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Wednesday, 3 May 1961


Mr McMAHON (Lowe) (Minister for Labour and National Service and Acting Attorney-General) . - by leave - I move -

That the bill be now read a second time.

I propose to deal with this bill and the complementary States Grants (Coal Mining Industry Long Service Leave) Bill 1961 together. They, along with an Excise Tariff Proposal which I will be commending to the Committee of Ways and Means, give effect to the Government's intention announced earlier this year to encourage the development of coal export markets and at the same time make a practical contribution to reducing costs in the Australian coal-mining industry.

The Government's decision was taken against the background of a review of the revenue collected from the present coal excise against the current and likely expenditures chargeable against those revenues. The conclusion was reached that the current rate of excise, namely, 5d. per ton, could safely be reduced. In giving effect to this decision the Government considered two possible courses of action - first, to make some reduction in the excise on all coal produced, and, secondly, to remove completely the excise on coal exported, at the same time making a smaller reduction in the excise on coal for home consumption. In choosing the latter course the Government has acted consistently with its policy of encouraging the development of export markets and has given a lead in the direction of reducing costs wherever possible. The amendments proposed in the Coal Excise Bill now before the House will remove from licensed coal-producers the liability to pay excise duty on coal exported and provide administrative machinery whereby coal maybe removed from mines for export free of duty. The bill also contains some minor drafting amendments.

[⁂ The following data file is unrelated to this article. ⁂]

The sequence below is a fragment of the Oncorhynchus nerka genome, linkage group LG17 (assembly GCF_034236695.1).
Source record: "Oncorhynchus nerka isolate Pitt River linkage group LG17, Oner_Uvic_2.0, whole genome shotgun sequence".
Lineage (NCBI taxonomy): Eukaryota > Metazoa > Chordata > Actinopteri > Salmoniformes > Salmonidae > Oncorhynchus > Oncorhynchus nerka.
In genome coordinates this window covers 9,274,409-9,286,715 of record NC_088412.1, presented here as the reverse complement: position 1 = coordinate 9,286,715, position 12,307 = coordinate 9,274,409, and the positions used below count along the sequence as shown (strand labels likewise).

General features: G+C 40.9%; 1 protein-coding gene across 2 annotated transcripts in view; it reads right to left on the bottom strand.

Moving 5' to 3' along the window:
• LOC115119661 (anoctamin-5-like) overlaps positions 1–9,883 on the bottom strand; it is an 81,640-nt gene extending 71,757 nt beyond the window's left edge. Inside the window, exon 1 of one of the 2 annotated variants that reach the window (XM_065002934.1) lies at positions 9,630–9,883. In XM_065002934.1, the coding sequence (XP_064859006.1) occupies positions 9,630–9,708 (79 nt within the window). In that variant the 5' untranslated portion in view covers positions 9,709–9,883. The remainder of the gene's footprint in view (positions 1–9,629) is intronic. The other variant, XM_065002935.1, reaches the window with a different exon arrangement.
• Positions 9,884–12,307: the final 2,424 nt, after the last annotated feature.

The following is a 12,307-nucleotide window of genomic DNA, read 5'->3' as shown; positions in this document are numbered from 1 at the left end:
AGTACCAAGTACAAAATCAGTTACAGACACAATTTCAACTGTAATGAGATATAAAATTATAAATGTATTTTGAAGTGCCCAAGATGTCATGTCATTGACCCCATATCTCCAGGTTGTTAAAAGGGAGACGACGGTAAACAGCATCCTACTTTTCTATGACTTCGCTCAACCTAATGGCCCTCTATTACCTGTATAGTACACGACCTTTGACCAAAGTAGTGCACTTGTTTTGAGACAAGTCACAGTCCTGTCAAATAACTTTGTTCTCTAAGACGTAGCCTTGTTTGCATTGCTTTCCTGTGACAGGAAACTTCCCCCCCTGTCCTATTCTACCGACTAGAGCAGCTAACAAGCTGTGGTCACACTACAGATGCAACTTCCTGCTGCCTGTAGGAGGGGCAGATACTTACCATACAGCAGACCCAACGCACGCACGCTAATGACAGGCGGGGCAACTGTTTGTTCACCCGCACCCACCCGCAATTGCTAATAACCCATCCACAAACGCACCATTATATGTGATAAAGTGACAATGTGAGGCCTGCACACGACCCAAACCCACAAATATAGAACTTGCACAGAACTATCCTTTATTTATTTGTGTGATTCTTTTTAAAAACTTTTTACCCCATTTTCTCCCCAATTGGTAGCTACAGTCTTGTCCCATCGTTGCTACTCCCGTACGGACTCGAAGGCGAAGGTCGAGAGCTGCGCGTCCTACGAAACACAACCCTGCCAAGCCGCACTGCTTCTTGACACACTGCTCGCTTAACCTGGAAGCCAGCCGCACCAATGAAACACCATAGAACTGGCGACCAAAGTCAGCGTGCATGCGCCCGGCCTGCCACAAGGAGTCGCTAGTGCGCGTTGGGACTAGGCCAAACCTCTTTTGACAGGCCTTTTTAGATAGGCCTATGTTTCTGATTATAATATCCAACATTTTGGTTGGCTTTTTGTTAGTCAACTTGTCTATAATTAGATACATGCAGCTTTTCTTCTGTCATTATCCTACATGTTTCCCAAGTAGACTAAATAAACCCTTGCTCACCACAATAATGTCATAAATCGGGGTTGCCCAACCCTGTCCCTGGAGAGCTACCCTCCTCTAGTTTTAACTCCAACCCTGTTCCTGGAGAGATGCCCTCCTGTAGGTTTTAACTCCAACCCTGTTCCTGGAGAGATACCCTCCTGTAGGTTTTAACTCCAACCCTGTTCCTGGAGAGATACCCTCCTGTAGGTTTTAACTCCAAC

The provisions of this bill will cover most export coal. There are, however, cases in which coal is not exported direct from mines licensed under the Coal Excise Act. To meet this situation and to provide for the case of State-owned coal, which is not excisable, there is the complementary bill I have mentioned. In some cases duty-paid coal from a number of mines is mixed by merchants prior to export. Where this occurs, the cost to the merchants includes an element to cover excise paid by the producer and it is therefore necessary to reimburse him from the coal excise revenue an amount equivalent to the excise already paid on the coal to be exported. There may also be instances in which State-produced coal is blended with excisable coal before export. Although State coal is not excisable, the States, by agreement with the Commonwealth, pay an amount equivalent to the excise on each ton of State-owned coal produced. A reimbursement arrangement similar to the one which will operate in the case of blended coal from privately-owned mines is therefore being provided.

As to the rate of excise duty which will apply to home-consumed coal, the Government has decided that it should be reduced from the present rate of 5d. per ton by 1d. per ton. At a later stage I shall move in the Committee of Ways and Means an Excise Tariff Proposal fixing the excise duty at 4d. per ton.

It is proposed that these bills and the tariff proposal will operate from 1st June of this year. This date of operation has been fixed to allow time for the promulgation of regulations and the settlement of administrative matters in the meantime.

I commend the bills to the House.

Debate (on motion by Mr. E. James Harrison) adjourned.







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